Driver-unions are Weak and Powerless

In popular perception, drivers are solidly united across India under the banners of unions affiliated with confederations like INTUC, AITUC, BMS, CITU, etc. with deep ties to political parties. If they are not united, argues a layman, how can strikes be so successful! How do they manage to hold an entire city or state to ransom! Drivers must also be paying membership fee of at least ₹100 per month, so at 2 crore drivers, unions must be netting ₹2,400 crore every year!

How wrong they are! The combined membership fee receipts of all unions across the whole country for the entire year would not touch even ₹1 crore.

How the unions run their affairs on a meagre income and why some of the strikes are so successful is a subject for another post. Here, let’s see why they are numerically, financially and intellectually so weak.

Drivers are not united because their unions have always faced four logistical nightmares:

  1. How to enrol vastly spread out drivers as members.
  2. How to manage the renewal of their subscriptions every month.
  3. How to engage them on issues and seek their opinions.
  4. How to deliver union’s services to members including SOS help.

Every union leader can trace back his leadership to his own experience as a driver. His ground level knowledge of the issues and standing within the driver community may be respectable, but given his humble background and low literacy levels, he runs out of depth on legal, technical and policy matters. High decibel political rhetoric can be no substitute for research-based understanding of the issues. That a part of him always suffers from a sense of inferiority in plush bureaucratic environments doesn’t help either. The unions, therefore, hardly ever succeed in making impactful and well thought out representations before the authorities or the judiciary.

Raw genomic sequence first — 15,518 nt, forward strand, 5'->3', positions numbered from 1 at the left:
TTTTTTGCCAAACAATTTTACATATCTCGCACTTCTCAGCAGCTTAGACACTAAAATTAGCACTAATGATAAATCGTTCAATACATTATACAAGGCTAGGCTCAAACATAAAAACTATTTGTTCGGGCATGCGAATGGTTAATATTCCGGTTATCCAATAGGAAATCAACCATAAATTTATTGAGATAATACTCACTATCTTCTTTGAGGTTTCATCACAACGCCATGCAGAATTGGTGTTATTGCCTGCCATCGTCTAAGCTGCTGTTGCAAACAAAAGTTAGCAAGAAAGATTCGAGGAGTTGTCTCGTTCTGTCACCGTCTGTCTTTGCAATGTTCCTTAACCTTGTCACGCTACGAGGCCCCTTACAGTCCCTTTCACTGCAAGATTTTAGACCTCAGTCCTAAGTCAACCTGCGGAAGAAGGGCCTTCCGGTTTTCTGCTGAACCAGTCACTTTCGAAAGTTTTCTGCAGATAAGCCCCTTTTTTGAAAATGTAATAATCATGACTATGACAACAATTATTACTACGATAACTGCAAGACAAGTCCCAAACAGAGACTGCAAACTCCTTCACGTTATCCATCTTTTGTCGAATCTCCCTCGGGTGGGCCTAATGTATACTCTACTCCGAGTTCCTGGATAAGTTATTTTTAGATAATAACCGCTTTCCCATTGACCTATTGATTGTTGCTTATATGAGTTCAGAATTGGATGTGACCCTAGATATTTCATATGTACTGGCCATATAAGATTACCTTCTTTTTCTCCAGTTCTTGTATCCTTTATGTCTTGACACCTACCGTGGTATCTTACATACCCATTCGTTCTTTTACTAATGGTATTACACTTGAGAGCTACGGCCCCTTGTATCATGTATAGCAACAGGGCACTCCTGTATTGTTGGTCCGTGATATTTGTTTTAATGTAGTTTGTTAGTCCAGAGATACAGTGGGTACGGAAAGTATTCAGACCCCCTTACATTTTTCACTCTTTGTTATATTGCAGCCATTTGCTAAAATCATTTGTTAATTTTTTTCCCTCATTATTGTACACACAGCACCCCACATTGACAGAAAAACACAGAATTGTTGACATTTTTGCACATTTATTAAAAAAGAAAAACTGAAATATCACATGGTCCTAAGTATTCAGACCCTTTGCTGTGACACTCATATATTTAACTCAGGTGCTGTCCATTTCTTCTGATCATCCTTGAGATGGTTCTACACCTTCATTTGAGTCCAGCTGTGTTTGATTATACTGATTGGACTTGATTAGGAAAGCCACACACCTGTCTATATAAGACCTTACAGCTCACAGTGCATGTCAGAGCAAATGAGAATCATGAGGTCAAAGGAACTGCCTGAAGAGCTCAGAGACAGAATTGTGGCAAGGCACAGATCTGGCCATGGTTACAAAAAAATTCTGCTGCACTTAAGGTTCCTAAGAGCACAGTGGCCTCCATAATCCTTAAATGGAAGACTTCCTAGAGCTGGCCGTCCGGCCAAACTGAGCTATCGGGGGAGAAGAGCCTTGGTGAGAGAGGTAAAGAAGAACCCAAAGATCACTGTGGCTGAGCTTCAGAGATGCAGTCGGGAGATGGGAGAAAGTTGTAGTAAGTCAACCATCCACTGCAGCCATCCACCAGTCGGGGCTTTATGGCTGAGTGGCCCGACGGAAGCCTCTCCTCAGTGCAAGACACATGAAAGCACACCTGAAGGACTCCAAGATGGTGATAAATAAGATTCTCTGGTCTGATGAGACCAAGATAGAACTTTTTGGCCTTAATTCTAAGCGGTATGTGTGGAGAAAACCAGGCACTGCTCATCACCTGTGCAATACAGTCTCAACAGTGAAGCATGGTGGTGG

Repeated failures on the part of the leadership to address the drivers’ issues, as also the leaders’ failure to march in tandem with the advent of dotcom era since around the turn of the century, has given rise to a sense of cynicism amongst the drivers. In the absence of any tangible benefits or even a semblance of those, drivers see no reason why they should join unions. Consequently, unions are left with few members and become weak on finances, weak on legal knowledge and weak on intellectual capacity.

Unions continue to survive though but on paper, in business cards and on letter heads which are put to some use when a hot issue comes up. Media also bring them to life from time to time. In normal times, a ‘leadership badge’ is a tool for a union leader to earn their living and protect their political capital.

How Chaalak Shakti addresses all of the above issues will be discussed in a separate post.

Disclaimer: This post is by no means disparaging of the union leaders. We have only thrown light on what holds them back and how their good intentions fail. Given a chance and a choice, absolutely ALL of them, including some who are critical of the author, will press themselves fully in the service of drivers and the society. We long for that day and we are working for that moment to arrive.

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